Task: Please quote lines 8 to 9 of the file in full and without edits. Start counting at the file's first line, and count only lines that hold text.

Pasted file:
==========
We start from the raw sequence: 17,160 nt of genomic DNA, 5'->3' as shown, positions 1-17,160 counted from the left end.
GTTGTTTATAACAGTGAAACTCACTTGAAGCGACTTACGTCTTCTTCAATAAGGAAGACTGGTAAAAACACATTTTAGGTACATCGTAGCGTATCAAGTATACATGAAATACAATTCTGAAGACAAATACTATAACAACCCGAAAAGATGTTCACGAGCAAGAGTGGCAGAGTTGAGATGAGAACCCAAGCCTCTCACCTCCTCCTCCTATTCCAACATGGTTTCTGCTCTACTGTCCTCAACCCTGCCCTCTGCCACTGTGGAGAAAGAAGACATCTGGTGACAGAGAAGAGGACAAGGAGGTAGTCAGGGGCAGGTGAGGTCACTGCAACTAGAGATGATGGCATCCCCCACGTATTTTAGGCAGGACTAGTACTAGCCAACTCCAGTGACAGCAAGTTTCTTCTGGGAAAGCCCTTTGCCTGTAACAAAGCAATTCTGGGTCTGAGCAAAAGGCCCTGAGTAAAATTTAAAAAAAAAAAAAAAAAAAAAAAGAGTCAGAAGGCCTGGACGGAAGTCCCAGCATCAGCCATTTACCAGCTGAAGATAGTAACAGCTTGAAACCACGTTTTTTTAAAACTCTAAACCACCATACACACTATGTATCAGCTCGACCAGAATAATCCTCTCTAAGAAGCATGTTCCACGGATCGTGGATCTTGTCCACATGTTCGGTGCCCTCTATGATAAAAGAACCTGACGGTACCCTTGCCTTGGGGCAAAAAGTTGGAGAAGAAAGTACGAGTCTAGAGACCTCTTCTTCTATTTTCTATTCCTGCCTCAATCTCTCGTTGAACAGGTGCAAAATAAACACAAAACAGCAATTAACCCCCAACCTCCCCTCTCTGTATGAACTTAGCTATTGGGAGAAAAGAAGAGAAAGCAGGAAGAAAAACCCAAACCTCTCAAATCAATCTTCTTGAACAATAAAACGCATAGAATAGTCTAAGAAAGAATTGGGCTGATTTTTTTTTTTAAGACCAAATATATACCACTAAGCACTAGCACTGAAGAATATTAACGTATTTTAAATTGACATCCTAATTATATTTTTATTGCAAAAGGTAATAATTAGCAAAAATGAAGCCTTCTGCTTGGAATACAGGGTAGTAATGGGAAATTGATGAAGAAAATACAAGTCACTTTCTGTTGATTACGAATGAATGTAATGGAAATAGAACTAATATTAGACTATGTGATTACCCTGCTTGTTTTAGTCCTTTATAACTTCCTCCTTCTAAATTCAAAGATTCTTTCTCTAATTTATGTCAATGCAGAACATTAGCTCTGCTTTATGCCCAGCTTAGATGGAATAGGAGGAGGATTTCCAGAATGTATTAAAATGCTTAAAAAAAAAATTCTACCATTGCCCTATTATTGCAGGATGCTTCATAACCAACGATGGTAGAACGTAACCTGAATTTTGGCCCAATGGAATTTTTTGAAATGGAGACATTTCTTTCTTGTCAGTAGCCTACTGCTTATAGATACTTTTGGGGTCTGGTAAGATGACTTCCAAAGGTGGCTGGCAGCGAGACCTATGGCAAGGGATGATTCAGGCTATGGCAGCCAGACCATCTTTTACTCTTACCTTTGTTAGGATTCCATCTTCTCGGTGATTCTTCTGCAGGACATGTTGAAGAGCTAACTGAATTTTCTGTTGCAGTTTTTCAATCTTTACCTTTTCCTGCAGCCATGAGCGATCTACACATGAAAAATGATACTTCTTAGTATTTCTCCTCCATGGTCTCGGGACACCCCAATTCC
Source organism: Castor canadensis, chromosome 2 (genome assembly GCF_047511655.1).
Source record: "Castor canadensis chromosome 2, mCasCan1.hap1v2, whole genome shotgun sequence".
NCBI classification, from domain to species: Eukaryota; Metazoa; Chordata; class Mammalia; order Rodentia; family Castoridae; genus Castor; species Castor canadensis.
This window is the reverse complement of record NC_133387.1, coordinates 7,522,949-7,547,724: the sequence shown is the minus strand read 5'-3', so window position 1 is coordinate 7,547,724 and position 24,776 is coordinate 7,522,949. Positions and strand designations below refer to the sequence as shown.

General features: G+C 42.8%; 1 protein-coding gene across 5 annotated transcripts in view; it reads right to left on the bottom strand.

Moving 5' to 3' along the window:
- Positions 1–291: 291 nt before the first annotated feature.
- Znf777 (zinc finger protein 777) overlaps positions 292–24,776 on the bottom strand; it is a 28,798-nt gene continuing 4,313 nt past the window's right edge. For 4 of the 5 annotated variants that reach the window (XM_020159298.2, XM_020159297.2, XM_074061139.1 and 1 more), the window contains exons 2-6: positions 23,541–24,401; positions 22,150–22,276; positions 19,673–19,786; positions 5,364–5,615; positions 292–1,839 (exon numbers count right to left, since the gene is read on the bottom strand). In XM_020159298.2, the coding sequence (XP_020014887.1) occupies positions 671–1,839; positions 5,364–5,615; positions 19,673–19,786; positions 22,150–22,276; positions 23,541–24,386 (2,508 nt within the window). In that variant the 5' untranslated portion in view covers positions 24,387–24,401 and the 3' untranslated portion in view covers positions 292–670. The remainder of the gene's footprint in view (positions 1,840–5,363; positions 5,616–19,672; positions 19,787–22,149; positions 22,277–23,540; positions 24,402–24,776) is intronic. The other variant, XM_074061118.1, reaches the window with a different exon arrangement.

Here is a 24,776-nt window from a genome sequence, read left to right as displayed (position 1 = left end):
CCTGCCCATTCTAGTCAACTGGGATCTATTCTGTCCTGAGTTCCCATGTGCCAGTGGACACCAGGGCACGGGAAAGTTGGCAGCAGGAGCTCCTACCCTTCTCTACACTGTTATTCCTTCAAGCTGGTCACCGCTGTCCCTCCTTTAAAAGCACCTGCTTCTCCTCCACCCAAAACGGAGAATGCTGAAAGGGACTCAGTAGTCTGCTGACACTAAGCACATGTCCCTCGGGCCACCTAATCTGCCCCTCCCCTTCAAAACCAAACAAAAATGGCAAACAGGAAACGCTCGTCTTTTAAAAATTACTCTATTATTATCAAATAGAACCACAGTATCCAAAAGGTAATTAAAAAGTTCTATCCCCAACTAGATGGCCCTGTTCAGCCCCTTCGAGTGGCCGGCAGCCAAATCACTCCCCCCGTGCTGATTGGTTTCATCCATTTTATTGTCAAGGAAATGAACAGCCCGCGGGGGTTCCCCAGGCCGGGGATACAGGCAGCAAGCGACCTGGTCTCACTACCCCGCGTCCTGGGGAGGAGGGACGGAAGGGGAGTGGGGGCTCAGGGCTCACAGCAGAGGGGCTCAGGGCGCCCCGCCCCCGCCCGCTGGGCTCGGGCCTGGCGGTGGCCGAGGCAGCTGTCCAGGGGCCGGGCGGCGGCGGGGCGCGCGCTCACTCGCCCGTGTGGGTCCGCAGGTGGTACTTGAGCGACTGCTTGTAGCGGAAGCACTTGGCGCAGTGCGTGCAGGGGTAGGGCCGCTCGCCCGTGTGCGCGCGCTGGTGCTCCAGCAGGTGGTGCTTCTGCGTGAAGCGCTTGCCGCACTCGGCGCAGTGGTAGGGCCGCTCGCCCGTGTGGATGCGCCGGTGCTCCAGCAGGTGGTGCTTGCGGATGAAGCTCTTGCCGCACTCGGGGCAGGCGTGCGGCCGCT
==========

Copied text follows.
Moving 5' to 3' along the window:
- Positions 1–291: 291 nt before the first annotated feature.